• 4 Years Ago
          @Nick
          Is there anything not loud on the "wheelchair with roof"?
      JakeY
      • 4 Years Ago
      The UDDS (EPA city cycle) has a total of 259 seconds of idle time (0mph) out of 1370 seconds of testing. That's 18.9% of the test. I counted about 10 different parts of the cycle with ~10 seconds or more of idle, and out of that 5 parts have more than 25 seconds of idle. I think that's more than reasonable to simulate a typical stop sign and traffic light situation. The Euro urban cycle (the euro equivalent to our city cycle) has 64 seconds of idle time out of 196 seconds of testing. That's 32.7% of the test. So more that the UDDS by 13.8%. The cycle has 4 sections of idle time (if you count start and finish), each middle section 22 seconds. The epa site has all the details of all the relevant cycles (including the Euro cycle). http://www.epa.gov/nvfel/testing/dynamometer.htm If the EPA city test is adjusted to further to favor start-stop conditions, all that will do is bias the test even more toward hybrids and plug-ins (because they do the best in start-stop) and people already complain that the current test is too easy on them. The Euro cycle itself is already too lenient even for normal vehicles.
        Kai F. Lahmann
        • 4 Years Ago
        @JakeY
        The problem about start-stop: It doesn't have an effect on the fuel per mile; only on the fuel per time...
        Rotation
        • 4 Years Ago
        @JakeY
        Yeah, I don't get it. There is enough city cycle time in the testing for Porsche to put start-stop on the Panamera and have it default to on (it defaults to off in some countries).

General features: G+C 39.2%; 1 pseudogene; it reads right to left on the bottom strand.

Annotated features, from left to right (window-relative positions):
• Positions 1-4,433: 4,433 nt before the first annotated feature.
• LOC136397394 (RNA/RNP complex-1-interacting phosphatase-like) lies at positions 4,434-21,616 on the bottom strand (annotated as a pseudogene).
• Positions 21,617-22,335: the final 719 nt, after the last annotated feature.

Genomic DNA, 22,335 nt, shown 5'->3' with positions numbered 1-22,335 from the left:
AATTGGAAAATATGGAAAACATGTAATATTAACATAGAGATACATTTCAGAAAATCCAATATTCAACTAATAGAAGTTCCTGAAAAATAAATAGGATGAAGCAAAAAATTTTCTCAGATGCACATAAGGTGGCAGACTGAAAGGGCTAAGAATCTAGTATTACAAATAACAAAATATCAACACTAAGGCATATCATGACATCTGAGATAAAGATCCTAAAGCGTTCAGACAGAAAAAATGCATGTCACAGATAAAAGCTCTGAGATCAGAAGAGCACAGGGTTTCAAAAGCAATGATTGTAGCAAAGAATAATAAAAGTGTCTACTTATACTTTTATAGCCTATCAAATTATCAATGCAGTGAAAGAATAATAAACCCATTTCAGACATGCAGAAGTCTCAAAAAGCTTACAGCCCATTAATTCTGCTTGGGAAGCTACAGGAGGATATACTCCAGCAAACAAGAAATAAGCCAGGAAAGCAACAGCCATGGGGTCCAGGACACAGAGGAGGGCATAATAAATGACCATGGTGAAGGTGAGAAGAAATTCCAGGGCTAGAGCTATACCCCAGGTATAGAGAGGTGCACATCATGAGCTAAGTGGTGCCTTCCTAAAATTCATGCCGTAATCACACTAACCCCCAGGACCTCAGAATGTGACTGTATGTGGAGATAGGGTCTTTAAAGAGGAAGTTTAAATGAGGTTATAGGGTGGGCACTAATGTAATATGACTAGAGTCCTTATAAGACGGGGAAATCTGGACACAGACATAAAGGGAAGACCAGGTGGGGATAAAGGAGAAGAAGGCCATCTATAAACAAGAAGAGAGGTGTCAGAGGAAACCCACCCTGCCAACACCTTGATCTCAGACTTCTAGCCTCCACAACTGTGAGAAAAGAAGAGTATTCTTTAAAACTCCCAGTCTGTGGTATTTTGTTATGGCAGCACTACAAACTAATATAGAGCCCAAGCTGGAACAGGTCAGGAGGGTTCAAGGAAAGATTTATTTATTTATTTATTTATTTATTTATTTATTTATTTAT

JakeY
          • 4 Years Ago
          @Rotation
          Reading the original article I think it has more to do with CAFE credits. The automakers want extra credits like they can get for adding E85 support. Also boost they get from start-stop in the EPA testing is so small that it might not even add 1 mpg to the city rating. Part of that has to do with the bad granularity and non-linearity of mpg (saving 1 mpg at 25mpg is different from saving 1mpg at 50mpg) vs liters/100km, but for the most part it's because start stop itself doesn't really net that big of an improvement. The Euro cycle currently gives 2-3x the idle time of the EPA test if you count both city/highway, which would boost start-stop's significance. However, if they bias the test this way, it'll make the EPA test even less "realistic" for hybrids and plug-ins, and lots of naysayers already like to say the EPA test needs to be made harder for them. IMO, the EPA test shouldn't be made to favor any technology, but should be made to get as close as possible to the average driving profile of an American.
      savagemike
      • 4 Years Ago
      I thought the new kia rio was going to have it as an option in the states??? I am quite curious to see what the cost of the option is/ what percentage of people choose it / and what real-world reports are of usage are like. I hope it is available across the range for a reasonable cost and is not locked into some special 'eco' only model, or only in the highest-end model or something.
      Yespage
      • 4 Years Ago